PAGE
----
LONDON (Reuters) - Pakistan’s nuclear installations are so well guarded that Islamist militants behind a wave of violence in the country’s heartland would find it very hard to storm them and steal material for a nuclear bomb, analysts say.
But the sophistication of recent attacks and their proximity to Pakistan’s nuclear infrastructure suggest this risk, while low, remains a cause for worry.
“I don’t think it is realistic any more to say there is no threat to these weapons, that they are totally safe,” said Professor Shaun Gregory at Britain’s University of Bradford.
Heavy conventional guarding, a blanket of secrecy, deliberate deception, the separation of warheads from missiles, and security practices adopted from the United States are all used to protect weapons and nuclear installations.
The nightmare scenario would be of militants using a suicide bombing as a diversionary tactic in order to send in a team of commandos — similar to those who attacked the Pakistan Army’s own headquarters last month in the city of Rawalpindi.
Then, and given the secrecy surrounding Pakistan’s nuclear programme this would need collusion and information from inside, they would try to grab fissile material for a nuclear bomb.
“If commandos managed to penetrate a nuclear installation, that would be a very serious breach,” said Sharon Squassoni, at the Carnegie Endowment for International Peace in Washington.
“It’s likely they would fail, it’s very likely they would fail, but that would be a bit too close for comfort.”
It is a scenario the army, which guards its nuclear assets as its best defence against Pakistan’s bigger neighbour India, will do everything in its power to avoid.
“If the Pakistan Army does one thing, it will be to ensure the nuclear assets stay with them,” said Rahul Roy-Chaudhury at the International Institute for Strategic Studies in London.
“These are the key strategic assets of the Pakistan Army. This is what prevents India from attacking them, in their view.”
Indeed so well guarded are the nuclear weapons that in the event of war, no outside power could take them out.
“The Americans, the Indians, the Israelis do not have any chance of spiriting these weapons away except with the help of the Pakistan Army,” said Gregory.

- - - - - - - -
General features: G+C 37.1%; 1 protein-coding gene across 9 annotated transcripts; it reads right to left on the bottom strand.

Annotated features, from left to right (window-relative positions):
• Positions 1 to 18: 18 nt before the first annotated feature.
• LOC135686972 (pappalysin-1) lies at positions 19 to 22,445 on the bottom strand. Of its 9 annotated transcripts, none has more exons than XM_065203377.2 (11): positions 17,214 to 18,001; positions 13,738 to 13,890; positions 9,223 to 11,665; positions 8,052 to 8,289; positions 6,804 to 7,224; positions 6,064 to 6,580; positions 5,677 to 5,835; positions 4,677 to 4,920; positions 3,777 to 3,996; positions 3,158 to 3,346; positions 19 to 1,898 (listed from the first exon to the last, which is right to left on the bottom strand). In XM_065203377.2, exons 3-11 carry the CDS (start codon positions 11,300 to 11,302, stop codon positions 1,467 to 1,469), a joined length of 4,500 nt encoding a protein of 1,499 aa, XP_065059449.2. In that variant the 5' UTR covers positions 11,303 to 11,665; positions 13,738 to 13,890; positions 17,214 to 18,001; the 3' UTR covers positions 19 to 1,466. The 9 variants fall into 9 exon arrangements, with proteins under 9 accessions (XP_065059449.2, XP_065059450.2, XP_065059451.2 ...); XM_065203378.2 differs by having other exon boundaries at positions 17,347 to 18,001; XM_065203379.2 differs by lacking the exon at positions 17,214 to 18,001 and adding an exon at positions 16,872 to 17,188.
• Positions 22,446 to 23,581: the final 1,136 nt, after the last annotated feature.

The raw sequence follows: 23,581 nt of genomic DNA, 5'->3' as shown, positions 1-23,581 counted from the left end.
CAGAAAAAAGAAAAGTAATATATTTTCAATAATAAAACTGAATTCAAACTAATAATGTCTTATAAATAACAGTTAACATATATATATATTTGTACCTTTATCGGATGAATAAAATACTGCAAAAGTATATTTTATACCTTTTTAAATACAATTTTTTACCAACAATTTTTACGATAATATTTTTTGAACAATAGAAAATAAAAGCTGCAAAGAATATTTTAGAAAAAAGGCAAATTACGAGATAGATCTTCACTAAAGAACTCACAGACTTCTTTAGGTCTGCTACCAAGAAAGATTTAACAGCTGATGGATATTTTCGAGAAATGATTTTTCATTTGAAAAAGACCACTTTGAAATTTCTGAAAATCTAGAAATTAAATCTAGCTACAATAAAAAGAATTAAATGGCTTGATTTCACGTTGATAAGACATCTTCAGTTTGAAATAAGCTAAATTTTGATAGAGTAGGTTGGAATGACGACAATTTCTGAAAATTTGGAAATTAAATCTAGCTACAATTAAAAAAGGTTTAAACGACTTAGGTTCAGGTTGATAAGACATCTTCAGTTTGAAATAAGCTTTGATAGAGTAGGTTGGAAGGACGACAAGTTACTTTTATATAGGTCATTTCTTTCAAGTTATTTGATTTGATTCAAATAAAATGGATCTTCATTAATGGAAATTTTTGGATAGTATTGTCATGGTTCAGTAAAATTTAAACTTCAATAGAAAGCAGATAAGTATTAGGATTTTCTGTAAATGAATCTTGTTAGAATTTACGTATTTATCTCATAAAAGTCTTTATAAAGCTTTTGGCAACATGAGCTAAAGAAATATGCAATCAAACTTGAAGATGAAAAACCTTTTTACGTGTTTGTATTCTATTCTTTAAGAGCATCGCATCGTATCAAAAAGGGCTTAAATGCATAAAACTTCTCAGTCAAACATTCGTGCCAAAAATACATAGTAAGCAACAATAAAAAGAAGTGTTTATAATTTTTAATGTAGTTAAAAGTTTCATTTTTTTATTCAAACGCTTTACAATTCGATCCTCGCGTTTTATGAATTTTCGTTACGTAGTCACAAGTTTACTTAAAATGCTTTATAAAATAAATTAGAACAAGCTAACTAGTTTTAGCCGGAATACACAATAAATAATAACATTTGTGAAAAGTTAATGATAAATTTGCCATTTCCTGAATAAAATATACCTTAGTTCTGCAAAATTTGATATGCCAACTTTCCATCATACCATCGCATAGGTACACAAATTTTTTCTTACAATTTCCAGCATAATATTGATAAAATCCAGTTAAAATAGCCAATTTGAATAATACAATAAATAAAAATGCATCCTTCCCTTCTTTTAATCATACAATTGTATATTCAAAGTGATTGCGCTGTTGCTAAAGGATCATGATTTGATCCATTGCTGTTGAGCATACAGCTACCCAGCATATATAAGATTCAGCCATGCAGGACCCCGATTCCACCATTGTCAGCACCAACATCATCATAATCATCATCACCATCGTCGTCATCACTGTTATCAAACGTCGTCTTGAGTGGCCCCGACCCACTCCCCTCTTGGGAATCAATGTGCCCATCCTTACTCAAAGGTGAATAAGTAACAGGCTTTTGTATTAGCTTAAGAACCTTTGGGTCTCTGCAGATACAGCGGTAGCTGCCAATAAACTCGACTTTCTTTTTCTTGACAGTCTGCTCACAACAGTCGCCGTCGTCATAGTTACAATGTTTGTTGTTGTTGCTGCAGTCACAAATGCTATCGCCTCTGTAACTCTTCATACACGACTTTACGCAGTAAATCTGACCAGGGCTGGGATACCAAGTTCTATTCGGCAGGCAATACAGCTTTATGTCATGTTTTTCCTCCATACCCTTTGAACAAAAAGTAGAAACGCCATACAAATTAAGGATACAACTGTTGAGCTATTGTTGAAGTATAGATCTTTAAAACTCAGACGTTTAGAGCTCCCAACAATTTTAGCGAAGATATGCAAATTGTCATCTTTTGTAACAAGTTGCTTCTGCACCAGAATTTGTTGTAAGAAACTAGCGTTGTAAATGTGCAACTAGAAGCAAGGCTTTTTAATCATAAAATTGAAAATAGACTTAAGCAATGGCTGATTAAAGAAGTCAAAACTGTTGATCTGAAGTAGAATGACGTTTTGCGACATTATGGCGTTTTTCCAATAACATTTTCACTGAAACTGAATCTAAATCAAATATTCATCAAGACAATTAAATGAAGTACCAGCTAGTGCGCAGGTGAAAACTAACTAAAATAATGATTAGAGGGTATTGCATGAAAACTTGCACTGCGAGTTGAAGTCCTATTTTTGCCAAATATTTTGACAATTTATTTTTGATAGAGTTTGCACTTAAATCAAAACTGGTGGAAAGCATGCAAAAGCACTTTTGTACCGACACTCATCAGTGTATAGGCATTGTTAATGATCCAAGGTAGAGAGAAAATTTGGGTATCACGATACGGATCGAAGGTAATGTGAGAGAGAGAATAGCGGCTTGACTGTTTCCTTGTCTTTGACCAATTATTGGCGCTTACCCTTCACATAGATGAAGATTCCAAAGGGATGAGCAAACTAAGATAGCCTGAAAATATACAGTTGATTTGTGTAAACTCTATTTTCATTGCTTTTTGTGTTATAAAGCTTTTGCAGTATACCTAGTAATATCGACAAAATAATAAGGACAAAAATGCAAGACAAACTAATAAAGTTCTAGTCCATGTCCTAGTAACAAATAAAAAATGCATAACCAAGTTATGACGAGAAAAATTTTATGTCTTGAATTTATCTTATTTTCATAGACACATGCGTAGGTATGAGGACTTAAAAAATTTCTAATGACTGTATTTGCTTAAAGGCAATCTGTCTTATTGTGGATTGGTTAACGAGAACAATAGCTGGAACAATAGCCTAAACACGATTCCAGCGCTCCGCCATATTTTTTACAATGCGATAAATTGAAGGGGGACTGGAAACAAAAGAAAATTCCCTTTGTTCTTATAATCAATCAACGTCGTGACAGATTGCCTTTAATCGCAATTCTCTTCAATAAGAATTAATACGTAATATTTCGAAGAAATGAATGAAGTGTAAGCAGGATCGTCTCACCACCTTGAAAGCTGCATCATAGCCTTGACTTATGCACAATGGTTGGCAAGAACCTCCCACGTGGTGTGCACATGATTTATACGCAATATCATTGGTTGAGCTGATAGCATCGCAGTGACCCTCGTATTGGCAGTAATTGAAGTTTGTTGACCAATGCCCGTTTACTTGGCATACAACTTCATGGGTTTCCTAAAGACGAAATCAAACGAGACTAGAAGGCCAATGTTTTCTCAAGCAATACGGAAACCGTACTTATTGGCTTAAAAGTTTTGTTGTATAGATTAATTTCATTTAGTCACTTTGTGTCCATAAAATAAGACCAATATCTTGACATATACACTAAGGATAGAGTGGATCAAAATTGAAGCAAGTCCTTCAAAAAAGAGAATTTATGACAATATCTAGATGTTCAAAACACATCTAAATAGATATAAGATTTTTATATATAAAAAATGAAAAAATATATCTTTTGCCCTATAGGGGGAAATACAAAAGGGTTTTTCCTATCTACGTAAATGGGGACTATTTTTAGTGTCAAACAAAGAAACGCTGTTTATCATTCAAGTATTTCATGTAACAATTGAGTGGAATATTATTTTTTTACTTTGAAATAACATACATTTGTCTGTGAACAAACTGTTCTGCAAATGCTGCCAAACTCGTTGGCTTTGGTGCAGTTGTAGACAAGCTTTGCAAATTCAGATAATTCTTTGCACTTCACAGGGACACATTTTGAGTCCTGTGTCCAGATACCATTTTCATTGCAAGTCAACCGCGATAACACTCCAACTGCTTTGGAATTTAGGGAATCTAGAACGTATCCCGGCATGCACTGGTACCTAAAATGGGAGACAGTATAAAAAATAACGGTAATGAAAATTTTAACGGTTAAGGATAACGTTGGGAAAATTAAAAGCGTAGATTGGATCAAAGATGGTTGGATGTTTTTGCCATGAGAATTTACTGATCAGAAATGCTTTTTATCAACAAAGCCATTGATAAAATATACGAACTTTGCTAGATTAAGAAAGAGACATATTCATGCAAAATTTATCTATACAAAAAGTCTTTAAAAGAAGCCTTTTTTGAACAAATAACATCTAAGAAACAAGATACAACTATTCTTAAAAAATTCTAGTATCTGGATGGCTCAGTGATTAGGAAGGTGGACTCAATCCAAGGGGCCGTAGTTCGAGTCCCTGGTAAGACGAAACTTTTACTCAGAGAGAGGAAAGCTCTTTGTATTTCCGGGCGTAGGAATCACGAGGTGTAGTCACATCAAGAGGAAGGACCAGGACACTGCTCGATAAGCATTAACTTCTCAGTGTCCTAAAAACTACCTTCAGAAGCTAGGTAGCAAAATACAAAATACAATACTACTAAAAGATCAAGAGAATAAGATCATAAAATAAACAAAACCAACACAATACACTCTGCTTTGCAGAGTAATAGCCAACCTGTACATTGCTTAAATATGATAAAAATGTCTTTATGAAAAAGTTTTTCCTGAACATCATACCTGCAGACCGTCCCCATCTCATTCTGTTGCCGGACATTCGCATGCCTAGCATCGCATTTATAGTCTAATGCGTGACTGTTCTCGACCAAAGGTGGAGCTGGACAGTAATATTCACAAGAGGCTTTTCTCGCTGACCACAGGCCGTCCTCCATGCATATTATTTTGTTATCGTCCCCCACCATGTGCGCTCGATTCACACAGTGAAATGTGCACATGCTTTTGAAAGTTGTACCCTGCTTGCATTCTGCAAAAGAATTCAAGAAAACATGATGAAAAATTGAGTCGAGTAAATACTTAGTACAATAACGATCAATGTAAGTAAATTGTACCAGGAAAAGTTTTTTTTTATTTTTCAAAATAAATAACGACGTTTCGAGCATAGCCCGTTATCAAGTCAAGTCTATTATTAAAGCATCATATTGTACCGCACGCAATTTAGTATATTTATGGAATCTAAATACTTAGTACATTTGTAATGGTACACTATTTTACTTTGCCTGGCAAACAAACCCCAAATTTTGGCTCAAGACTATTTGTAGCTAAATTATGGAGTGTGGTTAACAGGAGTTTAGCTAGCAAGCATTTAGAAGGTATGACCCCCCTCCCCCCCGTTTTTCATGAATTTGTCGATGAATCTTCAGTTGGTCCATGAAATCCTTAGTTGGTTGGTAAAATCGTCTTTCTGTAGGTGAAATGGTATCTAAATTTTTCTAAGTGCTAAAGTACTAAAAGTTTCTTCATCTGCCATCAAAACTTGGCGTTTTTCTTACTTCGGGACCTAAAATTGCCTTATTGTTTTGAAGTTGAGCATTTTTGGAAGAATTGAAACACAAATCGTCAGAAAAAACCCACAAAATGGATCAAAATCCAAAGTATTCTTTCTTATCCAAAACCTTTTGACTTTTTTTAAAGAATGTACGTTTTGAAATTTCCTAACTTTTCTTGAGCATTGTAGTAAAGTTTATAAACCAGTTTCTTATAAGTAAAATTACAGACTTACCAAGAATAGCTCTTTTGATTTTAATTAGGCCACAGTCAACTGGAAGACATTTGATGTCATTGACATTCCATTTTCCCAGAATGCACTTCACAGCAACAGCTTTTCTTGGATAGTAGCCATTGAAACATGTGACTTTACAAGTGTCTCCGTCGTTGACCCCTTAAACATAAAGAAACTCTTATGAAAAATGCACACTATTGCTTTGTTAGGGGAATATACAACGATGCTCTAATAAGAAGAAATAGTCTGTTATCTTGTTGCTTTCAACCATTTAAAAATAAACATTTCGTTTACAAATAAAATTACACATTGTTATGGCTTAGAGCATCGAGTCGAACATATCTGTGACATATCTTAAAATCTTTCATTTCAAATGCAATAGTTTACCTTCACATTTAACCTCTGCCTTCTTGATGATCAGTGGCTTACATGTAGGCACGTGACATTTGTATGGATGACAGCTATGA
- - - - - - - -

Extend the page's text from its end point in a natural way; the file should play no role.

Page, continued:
The military has also long been aware of the need to keep Islamist militant sympathisers away from the nuclear weapons programme — a concern frequently cited given close links in the past between the army and various militant groups.
General Khalid Kidwai, head of the army’s Strategic Plans Division which runs the nuclear programme, conducts intensive personnel vetting modelled on U.S. personality profiling.
“He is very much in control of things,” said Roy-Chaudhury. “I believe he runs a strong counter-intelligence programme. Anyone employed is closely vetted; senior officers are selected personally by him.”
According to analysts and research reports, the warheads are not mated with aircraft and missile delivery systems.
Nor are they moved except in times of crisis — as happened in 1999 and 2001/2002 during confrontations with India.
Other security measures cited by analysts, but hard to confirm, include the separation of warheads from detonators.
They also say the army is believed to have developed a rudimentary system to electronically lock its nuclear weapons, modelled on the U.S. Permissive Action Link (PAL).
Nonetheless, the ability of Islamist militants, some linked to al Qaeda, to strike apparently at will in Pakistan’s heartland Punjab province, give pause for thought.
Both Rawalpindi and Islamabad, respectively the military and political capitals, have come under attack in recent weeks.
Last month’s attack at army headquarters in Rawalpindi demonstrated a sophistication in tactics which could be developed further for an assault on a nuclear installation.
The gunmen, wearing army uniform, were able to break through a security gate, and take hostages.
The raid, and the drive-by fatal shooting in Islamabad of a brigadier on leave from peacekeeping duties in Sudan, also suggested militants had good intelligence on the military. Two other brigadiers were shot at in Islamabad, but survived.
According to Gregory, over the last few years militants had launched attacks outside bases believed to be involved in part of Pakistan’s nuclear infrastructure — including the manufacture and assembly of components.
They had also evolved forms of attack which could combine suicide bombers with ground assault teams. “This tactic could be used to penetrate even highly defended sites,” he said.
And while Pakistan’s nuclear arsenals are thought to be stored deep within the country, possibly in Sind and Baluchistan provinces, nuclear weapons production sites in Punjab, scene of much of the latest violence, could prove more vulnerable.
This would not mean the attackers would obtain a functioning nuclear bomb. And even if they were able to penetrate a nuclear production site, they would still have to manage the logistics under fire of removing the 25 kg (55 lb) of fissile material needed to make a nuclear bomb.
But they could seize material for a dirty bomb — which causes relatively few casualties but major environmental damage — and valuable technology while scoring a propaganda coup.
Editing by Matthew Jones